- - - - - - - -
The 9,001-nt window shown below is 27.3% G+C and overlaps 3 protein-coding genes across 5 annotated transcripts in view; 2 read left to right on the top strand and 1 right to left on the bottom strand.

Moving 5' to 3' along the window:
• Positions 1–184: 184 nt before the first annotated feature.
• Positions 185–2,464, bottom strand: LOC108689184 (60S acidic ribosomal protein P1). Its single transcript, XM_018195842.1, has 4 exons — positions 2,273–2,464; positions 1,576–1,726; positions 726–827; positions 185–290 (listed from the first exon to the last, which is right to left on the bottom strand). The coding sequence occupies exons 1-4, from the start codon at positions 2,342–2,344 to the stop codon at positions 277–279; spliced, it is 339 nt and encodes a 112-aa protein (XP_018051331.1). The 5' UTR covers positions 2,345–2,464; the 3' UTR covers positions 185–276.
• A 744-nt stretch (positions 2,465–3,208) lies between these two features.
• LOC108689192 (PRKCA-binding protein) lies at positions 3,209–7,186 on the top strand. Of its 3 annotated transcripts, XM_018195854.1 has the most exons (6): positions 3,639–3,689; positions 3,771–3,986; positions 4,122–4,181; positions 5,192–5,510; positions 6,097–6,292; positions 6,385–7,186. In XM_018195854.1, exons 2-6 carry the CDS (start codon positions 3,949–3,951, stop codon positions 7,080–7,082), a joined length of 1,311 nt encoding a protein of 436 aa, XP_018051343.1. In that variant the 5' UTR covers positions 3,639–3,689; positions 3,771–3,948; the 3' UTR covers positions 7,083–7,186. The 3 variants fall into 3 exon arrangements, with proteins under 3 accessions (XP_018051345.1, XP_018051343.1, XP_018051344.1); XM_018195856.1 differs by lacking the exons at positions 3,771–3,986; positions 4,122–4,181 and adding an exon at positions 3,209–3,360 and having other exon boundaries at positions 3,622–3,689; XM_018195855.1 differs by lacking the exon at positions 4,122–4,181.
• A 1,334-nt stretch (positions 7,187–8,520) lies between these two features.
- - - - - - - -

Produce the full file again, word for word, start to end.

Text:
The 9,001-nt window shown below is 27.3% G+C and overlaps 3 protein-coding genes across 5 annotated transcripts in view; 2 read left to right on the top strand and 1 right to left on the bottom strand.

Moving 5' to 3' along the window:
• Positions 1–184: 184 nt before the first annotated feature.
• Positions 185–2,464, bottom strand: LOC108689184 (60S acidic ribosomal protein P1). Its single transcript, XM_018195842.1, has 4 exons — positions 2,273–2,464; positions 1,576–1,726; positions 726–827; positions 185–290 (listed from the first exon to the last, which is right to left on the bottom strand). The coding sequence occupies exons 1-4, from the start codon at positions 2,342–2,344 to the stop codon at positions 277–279; spliced, it is 339 nt and encodes a 112-aa protein (XP_018051331.1). The 5' UTR covers positions 2,345–2,464; the 3' UTR covers positions 185–276.
• A 744-nt stretch (positions 2,465–3,208) lies between these two features.
• LOC108689192 (PRKCA-binding protein) lies at positions 3,209–7,186 on the top strand. Of its 3 annotated transcripts, XM_018195854.1 has the most exons (6): positions 3,639–3,689; positions 3,771–3,986; positions 4,122–4,181; positions 5,192–5,510; positions 6,097–6,292; positions 6,385–7,186. In XM_018195854.1, exons 2-6 carry the CDS (start codon positions 3,949–3,951, stop codon positions 7,080–7,082), a joined length of 1,311 nt encoding a protein of 436 aa, XP_018051343.1. In that variant the 5' UTR covers positions 3,639–3,689; positions 3,771–3,948; the 3' UTR covers positions 7,083–7,186. The 3 variants fall into 3 exon arrangements, with proteins under 3 accessions (XP_018051345.1, XP_018051343.1, XP_018051344.1); XM_018195856.1 differs by lacking the exons at positions 3,771–3,986; positions 4,122–4,181 and adding an exon at positions 3,209–3,360 and having other exon boundaries at positions 3,622–3,689; XM_018195855.1 differs by lacking the exon at positions 4,122–4,181.
• A 1,334-nt stretch (positions 7,187–8,520) lies between these two features.